After a brief introduction to the history and world of gladiators, participants are given a tunic, belt and a wooden sword to learn the basic techniques of gladiatorial sword fighting. After the group has mastered this, try on the heavier gladiator armor used in Roman times. The session ends with a gladiatorial tournament between the participants using rubber swords: The winner of the tournament receives a prize and all the participants get a certificate.
After working up an appetite, that night's dinner is at a pizzeria, including a hands-on pizza-making demonstration. (Earlier on during this trip, there is a lesson in gelato-making in Florence.)
The trip starts at $6,540 per person.
Mongolian Nomadic Expedition: Adventurers both young and old can savor the fascinating culture of Mongolia on this trip from Nomadic Expeditions:. Experience the thrill of riding camels over massive sand dunes, explore mountain forests on horseback, discover legendary dinosaur fossil sites and visit nomadic families who herd sheep, goats, camels and reindeer.
Trips take families from the meadows and pine-forested mountains of the Central Mongolian countryside to the dramatic landscapes of the legendary Gobi Desert.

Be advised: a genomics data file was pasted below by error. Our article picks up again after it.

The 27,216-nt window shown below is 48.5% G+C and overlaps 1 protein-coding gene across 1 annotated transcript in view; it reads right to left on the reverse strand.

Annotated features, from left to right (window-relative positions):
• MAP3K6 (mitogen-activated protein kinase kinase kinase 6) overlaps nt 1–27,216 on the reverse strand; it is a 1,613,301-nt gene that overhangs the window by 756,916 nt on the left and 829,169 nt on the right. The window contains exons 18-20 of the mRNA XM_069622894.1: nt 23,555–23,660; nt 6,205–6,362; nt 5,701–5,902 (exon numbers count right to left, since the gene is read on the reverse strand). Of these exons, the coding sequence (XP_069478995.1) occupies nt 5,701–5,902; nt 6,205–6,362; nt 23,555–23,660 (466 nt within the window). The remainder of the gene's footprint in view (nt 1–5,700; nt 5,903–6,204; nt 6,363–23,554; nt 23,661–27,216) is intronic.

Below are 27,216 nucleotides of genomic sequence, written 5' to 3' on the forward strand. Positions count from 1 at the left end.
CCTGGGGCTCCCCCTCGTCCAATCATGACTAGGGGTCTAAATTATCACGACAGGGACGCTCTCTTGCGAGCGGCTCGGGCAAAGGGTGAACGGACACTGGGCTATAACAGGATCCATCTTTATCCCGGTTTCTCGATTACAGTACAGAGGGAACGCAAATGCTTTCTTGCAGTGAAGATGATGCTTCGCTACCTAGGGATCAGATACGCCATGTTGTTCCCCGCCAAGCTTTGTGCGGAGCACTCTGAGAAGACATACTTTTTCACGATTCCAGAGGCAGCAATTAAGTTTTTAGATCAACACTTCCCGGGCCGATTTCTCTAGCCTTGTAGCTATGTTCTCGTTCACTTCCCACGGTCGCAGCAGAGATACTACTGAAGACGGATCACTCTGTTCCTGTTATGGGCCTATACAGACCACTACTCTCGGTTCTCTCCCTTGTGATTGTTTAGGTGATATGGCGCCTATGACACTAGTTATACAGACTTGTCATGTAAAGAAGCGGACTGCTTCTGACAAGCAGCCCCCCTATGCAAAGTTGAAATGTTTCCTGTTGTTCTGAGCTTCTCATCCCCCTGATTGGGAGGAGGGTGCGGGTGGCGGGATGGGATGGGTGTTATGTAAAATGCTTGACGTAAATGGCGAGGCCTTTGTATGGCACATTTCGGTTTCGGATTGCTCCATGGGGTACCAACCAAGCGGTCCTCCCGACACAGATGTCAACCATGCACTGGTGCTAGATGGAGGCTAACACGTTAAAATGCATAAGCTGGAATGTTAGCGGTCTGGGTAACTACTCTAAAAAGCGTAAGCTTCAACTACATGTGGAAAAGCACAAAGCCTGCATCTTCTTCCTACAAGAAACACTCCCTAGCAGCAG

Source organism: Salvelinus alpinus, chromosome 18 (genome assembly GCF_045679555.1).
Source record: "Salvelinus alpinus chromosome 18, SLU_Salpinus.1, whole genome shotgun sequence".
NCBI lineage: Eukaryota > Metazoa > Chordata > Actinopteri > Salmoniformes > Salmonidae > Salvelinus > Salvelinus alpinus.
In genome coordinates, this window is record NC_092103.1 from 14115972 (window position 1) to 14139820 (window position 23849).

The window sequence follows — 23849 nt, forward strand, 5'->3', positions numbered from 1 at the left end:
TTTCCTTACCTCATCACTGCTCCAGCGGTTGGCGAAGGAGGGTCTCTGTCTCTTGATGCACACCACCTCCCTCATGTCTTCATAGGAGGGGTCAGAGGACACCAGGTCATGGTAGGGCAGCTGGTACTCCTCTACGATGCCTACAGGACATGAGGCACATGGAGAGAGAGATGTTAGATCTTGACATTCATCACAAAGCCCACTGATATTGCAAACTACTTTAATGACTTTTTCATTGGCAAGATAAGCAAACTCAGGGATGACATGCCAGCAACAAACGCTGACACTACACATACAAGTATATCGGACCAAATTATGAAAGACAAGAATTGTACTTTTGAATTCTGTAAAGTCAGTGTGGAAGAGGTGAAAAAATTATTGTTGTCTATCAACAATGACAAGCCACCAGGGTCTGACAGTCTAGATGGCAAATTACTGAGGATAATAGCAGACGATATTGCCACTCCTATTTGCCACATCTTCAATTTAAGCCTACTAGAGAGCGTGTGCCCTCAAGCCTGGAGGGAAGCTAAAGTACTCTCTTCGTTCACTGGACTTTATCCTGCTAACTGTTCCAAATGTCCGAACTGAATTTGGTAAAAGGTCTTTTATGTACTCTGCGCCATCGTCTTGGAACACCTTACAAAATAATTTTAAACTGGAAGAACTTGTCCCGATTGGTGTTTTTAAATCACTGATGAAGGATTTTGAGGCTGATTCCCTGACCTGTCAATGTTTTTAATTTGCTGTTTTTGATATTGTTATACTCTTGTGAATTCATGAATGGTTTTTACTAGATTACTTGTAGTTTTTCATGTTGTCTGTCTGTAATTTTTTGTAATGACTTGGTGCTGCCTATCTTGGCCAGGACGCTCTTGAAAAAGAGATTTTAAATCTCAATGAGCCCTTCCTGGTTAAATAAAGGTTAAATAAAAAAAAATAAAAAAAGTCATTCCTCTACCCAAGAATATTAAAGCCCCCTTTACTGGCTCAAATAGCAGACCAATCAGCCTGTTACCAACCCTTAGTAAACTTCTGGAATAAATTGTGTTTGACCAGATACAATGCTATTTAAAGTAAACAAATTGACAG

There is plenty of time for hiking, kayaking and horseback riding. Central Mongolia's nature preserves are a great place for spotting wildlife, including the world's last wild horses, while dinosaur lovers are sure to appreciate a visit to the Gobi Desert's legendary fossil sites and the dinosaur hall of the capital's natural history museum.
The tours run 10 to 12 days and are adjusted and customized to fit a variety of schedules, group sizes and interests. They run from May through October and cost $238 a day for children, $289 a day for adults.
Diving to Blackbeard's Ship: Touted as the "Graveyard of the Atlantic," North Carolina's Southern Outer Banks offers families a once-in-a-lifetime opportunity to dive to Blackbeard's infamous Queen Anne's Revenge site. A recently implemented program allows 1,500 recreational divers over the course of five years, from 2006 to 2010, to view the remains of the Queen Anne's Revenge.
As the legendary tale goes, Blackbeard decided to ground the ship in 1718 and leave with a select few of his crew. Since its discovery, the underwater shipwreck has been off-limits to everyone except archaeologists and state officials in order to protect the integrity of the site.
If you are into pirates but not the water, consider the North Carolina Maritime Museum in Beaufort, home to artifacts recovered from ships as well as hundreds of other items relating to the state's strong link to the sea.